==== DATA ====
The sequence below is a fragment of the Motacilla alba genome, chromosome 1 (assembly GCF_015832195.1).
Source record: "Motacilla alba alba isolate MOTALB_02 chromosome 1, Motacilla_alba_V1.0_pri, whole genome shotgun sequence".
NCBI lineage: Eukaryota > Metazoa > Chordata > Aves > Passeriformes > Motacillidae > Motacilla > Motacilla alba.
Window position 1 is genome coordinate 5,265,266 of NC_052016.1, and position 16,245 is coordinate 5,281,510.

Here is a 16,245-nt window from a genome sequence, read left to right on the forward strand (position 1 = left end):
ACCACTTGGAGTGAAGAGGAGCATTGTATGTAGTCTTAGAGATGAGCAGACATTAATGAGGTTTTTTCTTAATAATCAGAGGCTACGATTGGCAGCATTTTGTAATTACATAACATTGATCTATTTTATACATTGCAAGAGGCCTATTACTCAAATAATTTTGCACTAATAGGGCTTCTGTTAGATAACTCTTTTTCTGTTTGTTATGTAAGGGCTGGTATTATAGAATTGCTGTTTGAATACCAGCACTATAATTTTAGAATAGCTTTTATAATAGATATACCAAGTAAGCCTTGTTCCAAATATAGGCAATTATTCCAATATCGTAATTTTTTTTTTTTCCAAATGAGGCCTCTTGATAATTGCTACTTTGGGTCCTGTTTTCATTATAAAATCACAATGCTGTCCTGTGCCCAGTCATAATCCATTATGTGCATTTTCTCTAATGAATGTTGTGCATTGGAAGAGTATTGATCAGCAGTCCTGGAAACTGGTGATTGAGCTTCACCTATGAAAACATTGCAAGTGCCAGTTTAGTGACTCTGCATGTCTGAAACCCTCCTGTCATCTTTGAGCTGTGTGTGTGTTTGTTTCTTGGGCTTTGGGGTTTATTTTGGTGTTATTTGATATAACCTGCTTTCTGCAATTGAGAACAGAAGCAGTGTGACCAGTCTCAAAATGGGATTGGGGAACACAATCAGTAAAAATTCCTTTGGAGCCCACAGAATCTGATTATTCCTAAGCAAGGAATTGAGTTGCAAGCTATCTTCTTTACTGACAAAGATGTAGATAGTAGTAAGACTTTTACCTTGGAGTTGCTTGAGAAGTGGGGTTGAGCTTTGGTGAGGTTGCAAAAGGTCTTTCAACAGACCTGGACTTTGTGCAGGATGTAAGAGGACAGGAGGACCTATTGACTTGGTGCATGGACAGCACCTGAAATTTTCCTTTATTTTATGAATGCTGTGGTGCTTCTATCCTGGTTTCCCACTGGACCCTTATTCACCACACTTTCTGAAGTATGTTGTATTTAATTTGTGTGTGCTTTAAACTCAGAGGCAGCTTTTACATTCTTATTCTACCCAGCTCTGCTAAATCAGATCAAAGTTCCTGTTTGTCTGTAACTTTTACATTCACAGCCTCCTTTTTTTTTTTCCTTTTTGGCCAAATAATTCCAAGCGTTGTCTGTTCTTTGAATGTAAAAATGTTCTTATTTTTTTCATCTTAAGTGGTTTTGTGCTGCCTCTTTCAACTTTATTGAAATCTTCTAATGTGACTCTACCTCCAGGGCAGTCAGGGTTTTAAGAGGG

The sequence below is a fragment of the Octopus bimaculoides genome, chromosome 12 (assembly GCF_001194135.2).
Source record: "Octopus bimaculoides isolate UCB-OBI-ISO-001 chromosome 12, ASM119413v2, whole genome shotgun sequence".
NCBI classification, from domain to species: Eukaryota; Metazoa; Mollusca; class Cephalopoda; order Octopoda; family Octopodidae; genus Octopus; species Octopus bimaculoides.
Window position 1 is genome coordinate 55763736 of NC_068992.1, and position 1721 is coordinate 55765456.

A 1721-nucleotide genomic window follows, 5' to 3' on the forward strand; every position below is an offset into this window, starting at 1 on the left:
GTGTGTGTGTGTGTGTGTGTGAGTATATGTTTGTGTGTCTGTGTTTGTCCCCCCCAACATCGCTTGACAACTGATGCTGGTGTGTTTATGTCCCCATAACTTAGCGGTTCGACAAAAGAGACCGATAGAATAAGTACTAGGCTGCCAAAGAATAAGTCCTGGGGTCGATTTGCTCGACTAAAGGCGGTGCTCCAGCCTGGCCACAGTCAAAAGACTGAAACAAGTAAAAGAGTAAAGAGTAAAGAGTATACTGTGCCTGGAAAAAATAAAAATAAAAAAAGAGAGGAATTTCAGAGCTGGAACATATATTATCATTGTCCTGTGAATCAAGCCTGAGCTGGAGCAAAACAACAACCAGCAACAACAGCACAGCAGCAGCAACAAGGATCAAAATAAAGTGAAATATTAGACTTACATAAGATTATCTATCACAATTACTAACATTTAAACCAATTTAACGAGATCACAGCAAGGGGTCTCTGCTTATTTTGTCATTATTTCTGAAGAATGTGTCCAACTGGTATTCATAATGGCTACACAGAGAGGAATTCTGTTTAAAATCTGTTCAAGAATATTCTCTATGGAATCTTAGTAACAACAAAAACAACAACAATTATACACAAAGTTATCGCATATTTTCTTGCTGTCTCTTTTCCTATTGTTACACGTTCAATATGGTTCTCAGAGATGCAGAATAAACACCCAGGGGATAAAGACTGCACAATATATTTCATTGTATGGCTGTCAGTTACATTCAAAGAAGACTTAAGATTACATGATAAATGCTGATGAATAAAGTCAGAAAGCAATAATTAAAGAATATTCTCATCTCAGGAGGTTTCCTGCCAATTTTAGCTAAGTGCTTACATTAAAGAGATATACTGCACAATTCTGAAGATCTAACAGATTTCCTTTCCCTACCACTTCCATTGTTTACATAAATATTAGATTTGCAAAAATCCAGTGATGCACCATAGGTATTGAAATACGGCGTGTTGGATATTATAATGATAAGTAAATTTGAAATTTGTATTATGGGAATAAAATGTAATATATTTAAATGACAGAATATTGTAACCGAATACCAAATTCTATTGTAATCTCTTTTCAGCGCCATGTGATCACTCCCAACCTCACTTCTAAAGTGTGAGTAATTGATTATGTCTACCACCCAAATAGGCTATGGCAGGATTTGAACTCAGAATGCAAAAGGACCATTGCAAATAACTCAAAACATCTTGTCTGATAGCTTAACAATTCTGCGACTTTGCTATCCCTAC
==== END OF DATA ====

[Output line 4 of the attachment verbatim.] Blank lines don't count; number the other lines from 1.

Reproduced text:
Window position 1 is genome coordinate 5,265,266 of NC_052016.1, and position 16,245 is coordinate 5,281,510.